So do we, Mr. Niese. So do we…..

An effort by opponents to stop a proposed Ohio wind farm, which includes a legally questionable maneuver to prevent property owners from granting variances, has the support of the state legislature’s most outspoken critic of renewable energy.

Greenwich Windpark, one of the few wind energy projects moving forward in Ohio, was approved by the state Power Siting Board in August. However, opponents, along with state Sen. William Seitz, have requested a rehearing and want to apply stricter rules than those that were in effect when the Siting Board ruled last summer.

Earlier this month, Seitz provided Midwest Energy News with materials from Greenwich Neighbors United (GNU) in Huron County as an example of “the efforts of local folks…to fight ‘Big Green Wind.’”…

Meanwhile, in a pending rulemaking proceeding, GNU is urging the Siting Board to change its rules so that any adjacent property owner could prevent a waiver by another property owner, even if the waiver would not affect the person objecting to it.

“I believe it says all adjacent property owners to that wind farm have to sign waivers” for a setback or any other variance, maintained Ledet. “I think that’s something that’s going to have to be battled out in court.”

“We want to make sure the Ohio Power Siting Board is doing what the Ohio Power Siting Board should be doing for the citizens of Ohio,” Ledet also said. “Are they concerned about our safety and our welfare and our property rights?”…

Ledet said GNU is also trying to reach out to other communities “to help other people that are going to be facing the same onslaught” from wind farms.

For the time being, though, SB 310 and HB 483 have apparently put the brakes on most in-state wind development….

State lawmaker part of effort to stop Ohio wind project | Midwest Energy News.

BigWind Wars across Ohio and around the world

Another flurry of activity at home and around the globe.   New turbine models were introduced by Senvion at 3 and 3.2 MW, to be built in the U.S. and designed to penetrate low wind communities.   Meanwhile, in Germany 71% of Danish wind imports are being rejected because the accompanying transmission lines are thought to degrade the landscape.   In the U.K., EverPower’s owner and Terra Firma Chairman, Guy Hands, was dumping money into the upcoming elections in order to defeat the Tories who adopted a “Manifesto”  that “states that the Conservatives will “halt the spread of onshore wind farms”, arguing that while onshore wind now makes a “meaningful contribution to our energy mix to our energy mix”, wind farms “often fail to win public support” and are “unable by themselves to provide the firm capacity that a stable energy system requires”.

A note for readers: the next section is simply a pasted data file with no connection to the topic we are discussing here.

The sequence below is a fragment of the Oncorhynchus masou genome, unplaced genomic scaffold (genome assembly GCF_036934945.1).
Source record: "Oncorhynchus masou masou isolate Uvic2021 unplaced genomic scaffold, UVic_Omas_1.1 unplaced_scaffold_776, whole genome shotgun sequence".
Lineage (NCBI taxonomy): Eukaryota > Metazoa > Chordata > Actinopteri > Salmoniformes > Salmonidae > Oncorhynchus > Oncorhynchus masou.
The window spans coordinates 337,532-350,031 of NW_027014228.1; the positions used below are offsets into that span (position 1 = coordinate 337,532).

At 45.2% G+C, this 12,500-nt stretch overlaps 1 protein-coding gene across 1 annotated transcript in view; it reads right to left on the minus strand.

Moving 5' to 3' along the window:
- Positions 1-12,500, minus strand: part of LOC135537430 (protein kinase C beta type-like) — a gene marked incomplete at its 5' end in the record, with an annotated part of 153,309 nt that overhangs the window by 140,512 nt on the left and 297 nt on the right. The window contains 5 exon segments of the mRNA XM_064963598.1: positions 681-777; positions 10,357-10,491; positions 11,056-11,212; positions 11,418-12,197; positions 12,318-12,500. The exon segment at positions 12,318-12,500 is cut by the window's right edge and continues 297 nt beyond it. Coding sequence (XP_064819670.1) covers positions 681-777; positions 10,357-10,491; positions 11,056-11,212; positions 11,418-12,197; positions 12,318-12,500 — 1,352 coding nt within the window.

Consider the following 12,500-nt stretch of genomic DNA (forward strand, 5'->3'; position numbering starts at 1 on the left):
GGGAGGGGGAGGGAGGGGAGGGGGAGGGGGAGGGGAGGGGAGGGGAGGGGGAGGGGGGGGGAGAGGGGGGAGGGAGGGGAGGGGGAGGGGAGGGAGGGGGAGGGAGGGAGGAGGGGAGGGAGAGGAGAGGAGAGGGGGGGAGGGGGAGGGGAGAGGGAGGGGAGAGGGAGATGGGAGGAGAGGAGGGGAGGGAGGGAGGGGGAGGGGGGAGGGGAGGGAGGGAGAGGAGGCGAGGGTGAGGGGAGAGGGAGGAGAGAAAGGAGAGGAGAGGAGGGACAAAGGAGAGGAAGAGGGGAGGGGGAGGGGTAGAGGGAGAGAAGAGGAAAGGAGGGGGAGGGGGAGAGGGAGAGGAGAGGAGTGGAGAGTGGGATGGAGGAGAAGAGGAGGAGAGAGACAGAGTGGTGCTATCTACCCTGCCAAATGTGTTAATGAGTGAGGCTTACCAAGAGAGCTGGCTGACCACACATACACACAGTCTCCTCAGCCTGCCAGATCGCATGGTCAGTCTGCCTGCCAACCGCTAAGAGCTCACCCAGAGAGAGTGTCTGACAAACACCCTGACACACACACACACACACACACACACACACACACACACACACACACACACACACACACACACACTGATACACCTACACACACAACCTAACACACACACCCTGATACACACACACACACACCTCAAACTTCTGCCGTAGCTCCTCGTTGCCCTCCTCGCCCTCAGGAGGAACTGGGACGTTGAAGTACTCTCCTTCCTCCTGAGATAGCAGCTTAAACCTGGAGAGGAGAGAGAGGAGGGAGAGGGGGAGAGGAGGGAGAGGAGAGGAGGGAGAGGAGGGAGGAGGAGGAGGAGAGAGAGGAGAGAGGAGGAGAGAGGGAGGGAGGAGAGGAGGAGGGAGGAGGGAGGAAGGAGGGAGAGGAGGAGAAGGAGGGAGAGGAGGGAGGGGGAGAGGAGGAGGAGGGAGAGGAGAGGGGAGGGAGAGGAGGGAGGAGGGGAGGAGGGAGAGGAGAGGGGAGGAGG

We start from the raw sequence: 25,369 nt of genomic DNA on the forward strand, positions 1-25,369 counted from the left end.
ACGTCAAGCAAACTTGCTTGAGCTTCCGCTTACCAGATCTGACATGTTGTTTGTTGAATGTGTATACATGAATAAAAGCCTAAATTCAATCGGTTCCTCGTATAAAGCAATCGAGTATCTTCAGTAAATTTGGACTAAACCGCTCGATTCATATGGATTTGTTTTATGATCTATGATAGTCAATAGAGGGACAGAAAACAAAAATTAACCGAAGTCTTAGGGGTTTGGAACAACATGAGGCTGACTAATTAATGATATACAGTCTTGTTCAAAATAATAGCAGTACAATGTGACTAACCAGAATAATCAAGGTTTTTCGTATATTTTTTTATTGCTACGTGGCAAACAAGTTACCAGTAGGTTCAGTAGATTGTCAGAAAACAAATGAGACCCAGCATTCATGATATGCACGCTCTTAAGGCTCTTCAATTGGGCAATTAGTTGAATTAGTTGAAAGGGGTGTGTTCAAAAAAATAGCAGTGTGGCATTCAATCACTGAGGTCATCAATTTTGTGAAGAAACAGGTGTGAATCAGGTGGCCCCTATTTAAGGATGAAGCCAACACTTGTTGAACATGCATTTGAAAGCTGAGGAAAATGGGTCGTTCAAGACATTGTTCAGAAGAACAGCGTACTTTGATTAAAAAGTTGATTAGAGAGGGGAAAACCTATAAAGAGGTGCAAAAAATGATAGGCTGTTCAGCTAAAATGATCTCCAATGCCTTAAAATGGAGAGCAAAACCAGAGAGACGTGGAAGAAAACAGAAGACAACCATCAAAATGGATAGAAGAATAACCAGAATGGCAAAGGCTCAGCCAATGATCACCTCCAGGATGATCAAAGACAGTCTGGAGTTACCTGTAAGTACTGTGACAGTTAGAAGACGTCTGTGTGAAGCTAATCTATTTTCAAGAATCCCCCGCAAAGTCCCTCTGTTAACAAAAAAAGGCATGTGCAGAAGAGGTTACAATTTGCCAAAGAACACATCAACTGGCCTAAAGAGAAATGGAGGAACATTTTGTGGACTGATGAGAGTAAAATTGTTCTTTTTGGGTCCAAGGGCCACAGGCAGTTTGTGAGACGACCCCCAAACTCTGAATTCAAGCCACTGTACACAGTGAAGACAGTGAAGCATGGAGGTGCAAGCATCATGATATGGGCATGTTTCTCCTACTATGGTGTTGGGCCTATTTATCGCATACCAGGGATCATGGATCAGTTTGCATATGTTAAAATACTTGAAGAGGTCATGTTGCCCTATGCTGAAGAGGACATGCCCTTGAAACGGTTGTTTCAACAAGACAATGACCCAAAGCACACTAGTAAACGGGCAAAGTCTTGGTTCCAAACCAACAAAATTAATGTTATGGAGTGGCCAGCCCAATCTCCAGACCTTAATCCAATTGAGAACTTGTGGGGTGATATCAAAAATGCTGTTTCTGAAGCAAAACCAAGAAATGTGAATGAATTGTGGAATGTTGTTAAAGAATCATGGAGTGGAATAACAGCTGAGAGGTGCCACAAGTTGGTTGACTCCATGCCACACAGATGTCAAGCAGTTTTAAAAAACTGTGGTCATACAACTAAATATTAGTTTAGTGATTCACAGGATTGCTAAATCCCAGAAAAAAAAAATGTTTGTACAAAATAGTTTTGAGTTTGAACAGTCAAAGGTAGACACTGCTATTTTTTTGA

Closer to home, the late Sam Walton’s brother-in-law, Frank Robson, has taken on the wind industry in Oklahoma after learning of plans for a development near his property.   “His efforts to push back against wind energy developments in Oklahoma led him to hire lobbyists. One firm hired, FKG Consulting, is the largest lobbying firm in the state. FKG Consulting supplied Robson with a small army of consultants including a pollster, and devised a strategy that has transformed Robson’s image from angry wealthy landowner to tax consumer advocate. Robson’s consultants transformed his message by halting the NIMBY talk, and devised a plan to go after tax incentives that support wind; a cause polling showed would be more compelling to the public. Robson has also hired a local marketing expert, who then started a group called “Wind Waste,” to pull the incentives that wind energy receives in the state out of context.”

On the Indiana/Ohio border, EDP Renewables is exploring a wind initiative in one, two or three counties: Wayne, Randolph and Henry. “It could be that we would build one in each county or one that straddles all three counties,” said EDP project manager Jeffrey Nemeth. “We just don’t know at this point. We are in the very, very early stages of development, and there’s a lot of studying to do.”  “Nemeth said initial plans in this area are to build a wind farm that includes 100 turbines and produces 200 megawatts, which is the same size as the current farm in Randolph County.”   The likely purchaser of the wind energy would be AEP.

In Ohio,  new PUCO Chairman Andre Porter  took office yesterday pledging “”I cannot stress that enough – how important it is that we do things in a way that everyone feels as if they’re being treated fairly. That means that no one gets special treatment. There is going to be a level playing field here at this commission,” he said.”    Ohio’s rural community hopes they will at last see fair treatment.  Porter could start by adhering to the laws and regulations governing the siting of wind turbines.

 

Speaking of those laws and regulations, the environmental left continued its Clean Energy Tour through Dayton trying to rally the troops to support reinstatement of the renewable mandates and repeal of the new property line setbacks.    In a  recent news story, Iberdrola’s Eric Thumma made some amazing statements.  Thumma said he would urge lawmakers to rescind or reconsider Ohio House Bill 483, which tripled property line setbacks for turbines on commercial wind farms. As a practical matter, the law rules out any new commercial wind farms that don’t already have permits, he said. No public hearings were held on that last-minute change before the bill passed last year. In the less than ten minutes of debate on it, Seitz railed against noise and other aspects of wind energy. “We’d like to see legislation that is obviously protective of the areas in which we’re developing, but also allows us to economically develop wind farms,” Thumma said. “What I always ask people to do is come have a conversation with me,” Thumma added. “We’ll stand under an operating wind turbine, and we can talk at the same level that we’re talking right now.”   WOW!  Thumma is trying to conflate inaudible emissions with audible emissions while ignoring all laws of physics surrounding noise propagation.  Standing under a turbine to have a conversation is not something anyone would say in 2015 unless they think the audience is incredibly stupid.